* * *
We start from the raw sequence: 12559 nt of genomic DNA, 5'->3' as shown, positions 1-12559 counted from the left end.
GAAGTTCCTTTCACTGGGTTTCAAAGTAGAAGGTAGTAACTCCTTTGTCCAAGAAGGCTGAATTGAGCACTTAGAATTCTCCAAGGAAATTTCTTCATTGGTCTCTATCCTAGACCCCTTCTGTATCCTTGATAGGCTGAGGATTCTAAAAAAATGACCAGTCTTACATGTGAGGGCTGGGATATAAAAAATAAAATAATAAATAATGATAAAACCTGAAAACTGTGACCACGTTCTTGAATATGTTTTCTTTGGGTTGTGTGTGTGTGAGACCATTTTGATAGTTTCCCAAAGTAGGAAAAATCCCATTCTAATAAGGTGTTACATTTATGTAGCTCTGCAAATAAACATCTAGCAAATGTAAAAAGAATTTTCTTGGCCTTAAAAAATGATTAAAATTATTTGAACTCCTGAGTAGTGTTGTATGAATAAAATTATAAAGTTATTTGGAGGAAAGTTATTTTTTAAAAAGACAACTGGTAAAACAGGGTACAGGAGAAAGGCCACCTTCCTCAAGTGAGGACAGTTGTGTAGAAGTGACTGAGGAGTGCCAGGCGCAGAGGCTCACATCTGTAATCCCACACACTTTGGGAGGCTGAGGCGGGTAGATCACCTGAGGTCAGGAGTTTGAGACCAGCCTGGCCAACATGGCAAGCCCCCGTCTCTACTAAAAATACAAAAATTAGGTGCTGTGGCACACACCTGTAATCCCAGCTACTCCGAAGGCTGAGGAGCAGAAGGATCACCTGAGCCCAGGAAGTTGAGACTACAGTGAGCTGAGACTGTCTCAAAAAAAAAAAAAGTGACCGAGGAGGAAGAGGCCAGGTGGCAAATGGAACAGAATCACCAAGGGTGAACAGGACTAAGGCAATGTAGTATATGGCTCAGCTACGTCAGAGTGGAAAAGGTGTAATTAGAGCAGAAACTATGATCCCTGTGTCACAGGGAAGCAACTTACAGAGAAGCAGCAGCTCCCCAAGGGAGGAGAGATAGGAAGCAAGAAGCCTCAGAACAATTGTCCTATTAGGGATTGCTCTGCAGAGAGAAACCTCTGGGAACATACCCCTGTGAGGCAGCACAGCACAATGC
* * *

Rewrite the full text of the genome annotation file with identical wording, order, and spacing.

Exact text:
We start from the raw sequence: 12559 nt of genomic DNA, 5'->3' as shown, positions 1-12559 counted from the left end.
GAAGTTCCTTTCACTGGGTTTCAAAGTAGAAGGTAGTAACTCCTTTGTCCAAGAAGGCTGAATTGAGCACTTAGAATTCTCCAAGGAAATTTCTTCATTGGTCTCTATCCTAGACCCCTTCTGTATCCTTGATAGGCTGAGGATTCTAAAAAAATGACCAGTCTTACATGTGAGGGCTGGGATATAAAAAATAAAATAATAAATAATGATAAAACCTGAAAACTGTGACCACGTTCTTGAATATGTTTTCTTTGGGTTGTGTGTGTGTGAGACCATTTTGATAGTTTCCCAAAGTAGGAAAAATCCCATTCTAATAAGGTGTTACATTTATGTAGCTCTGCAAATAAACATCTAGCAAATGTAAAAAGAATTTTCTTGGCCTTAAAAAATGATTAAAATTATTTGAACTCCTGAGTAGTGTTGTATGAATAAAATTATAAAGTTATTTGGAGGAAAGTTATTTTTTAAAAAGACAACTGGTAAAACAGGGTACAGGAGAAAGGCCACCTTCCTCAAGTGAGGACAGTTGTGTAGAAGTGACTGAGGAGTGCCAGGCGCAGAGGCTCACATCTGTAATCCCACACACTTTGGGAGGCTGAGGCGGGTAGATCACCTGAGGTCAGGAGTTTGAGACCAGCCTGGCCAACATGGCAAGCCCCCGTCTCTACTAAAAATACAAAAATTAGGTGCTGTGGCACACACCTGTAATCCCAGCTACTCCGAAGGCTGAGGAGCAGAAGGATCACCTGAGCCCAGGAAGTTGAGACTACAGTGAGCTGAGACTGTCTCAAAAAAAAAAAAAGTGACCGAGGAGGAAGAGGCCAGGTGGCAAATGGAACAGAATCACCAAGGGTGAACAGGACTAAGGCAATGTAGTATATGGCTCAGCTACGTCAGAGTGGAAAAGGTGTAATTAGAGCAGAAACTATGATCCCTGTGTCACAGGGAAGCAACTTACAGAGAAGCAGCAGCTCCCCAAGGGAGGAGAGATAGGAAGCAAGAAGCCTCAGAACAATTGTCCTATTAGGGATTGCTCTGCAGAGAGAAACCTCTGGGAACATACCCCTGTGAGGCAGCACAGCACAATGC